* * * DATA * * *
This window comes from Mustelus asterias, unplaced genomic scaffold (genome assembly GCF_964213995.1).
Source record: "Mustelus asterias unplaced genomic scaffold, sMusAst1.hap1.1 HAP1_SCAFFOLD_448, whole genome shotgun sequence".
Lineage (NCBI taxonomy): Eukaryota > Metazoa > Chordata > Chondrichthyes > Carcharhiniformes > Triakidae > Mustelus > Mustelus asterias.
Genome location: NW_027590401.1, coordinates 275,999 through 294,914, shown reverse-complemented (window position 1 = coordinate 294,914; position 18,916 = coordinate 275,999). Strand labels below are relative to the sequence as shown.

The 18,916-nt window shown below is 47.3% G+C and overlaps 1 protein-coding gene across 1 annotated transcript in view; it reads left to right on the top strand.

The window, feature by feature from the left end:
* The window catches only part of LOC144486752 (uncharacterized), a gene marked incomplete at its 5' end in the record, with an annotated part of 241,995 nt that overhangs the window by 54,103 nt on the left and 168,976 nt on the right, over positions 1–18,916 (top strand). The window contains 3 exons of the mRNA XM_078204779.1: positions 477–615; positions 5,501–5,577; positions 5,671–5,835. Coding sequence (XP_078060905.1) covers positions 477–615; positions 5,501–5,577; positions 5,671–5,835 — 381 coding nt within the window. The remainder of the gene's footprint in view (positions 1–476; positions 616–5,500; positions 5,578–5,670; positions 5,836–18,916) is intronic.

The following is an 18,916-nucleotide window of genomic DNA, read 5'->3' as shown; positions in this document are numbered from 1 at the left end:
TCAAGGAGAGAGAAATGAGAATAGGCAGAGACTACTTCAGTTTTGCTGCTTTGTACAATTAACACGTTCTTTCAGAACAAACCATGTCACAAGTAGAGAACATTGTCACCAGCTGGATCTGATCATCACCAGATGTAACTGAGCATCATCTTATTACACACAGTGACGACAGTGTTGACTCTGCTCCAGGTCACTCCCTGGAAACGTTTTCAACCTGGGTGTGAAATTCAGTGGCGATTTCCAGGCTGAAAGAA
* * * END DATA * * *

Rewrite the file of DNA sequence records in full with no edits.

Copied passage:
This window comes from Mustelus asterias, unplaced genomic scaffold (genome assembly GCF_964213995.1).
Source record: "Mustelus asterias unplaced genomic scaffold, sMusAst1.hap1.1 HAP1_SCAFFOLD_448, whole genome shotgun sequence".
Lineage (NCBI taxonomy): Eukaryota > Metazoa > Chordata > Chondrichthyes > Carcharhiniformes > Triakidae > Mustelus > Mustelus asterias.
Genome location: NW_027590401.1, coordinates 275,999 through 294,914, shown reverse-complemented (window position 1 = coordinate 294,914; position 18,916 = coordinate 275,999). Strand labels below are relative to the sequence as shown.

The 18,916-nt window shown below is 47.3% G+C and overlaps 1 protein-coding gene across 1 annotated transcript in view; it reads left to right on the top strand.

The window, feature by feature from the left end:
* The window catches only part of LOC144486752 (uncharacterized), a gene marked incomplete at its 5' end in the record, with an annotated part of 241,995 nt that overhangs the window by 54,103 nt on the left and 168,976 nt on the right, over positions 1–18,916 (top strand). The window contains 3 exons of the mRNA XM_078204779.1: positions 477–615; positions 5,501–5,577; positions 5,671–5,835. Coding sequence (XP_078060905.1) covers positions 477–615; positions 5,501–5,577; positions 5,671–5,835 — 381 coding nt within the window. The remainder of the gene's footprint in view (positions 1–476; positions 616–5,500; positions 5,578–5,670; positions 5,836–18,916) is intronic.

The following is an 18,916-nucleotide window of genomic DNA, read 5'->3' as shown; positions in this document are numbered from 1 at the left end:
TCAAGGAGAGAGAAATGAGAATAGGCAGAGACTACTTCAGTTTTGCTGCTTTGTACAATTAACACGTTCTTTCAGAACAAACCATGTCACAAGTAGAGAACATTGTCACCAGCTGGATCTGATCATCACCAGATGTAACTGAGCATCATCTTATTACACACAGTGACGACAGTGTTGACTCTGCTCCAGGTCACTCCCTGGAAACGTTTTCAACCTGGGTGTGAAATTCAGTGGCGATTTCCAGGCTGAAAGAA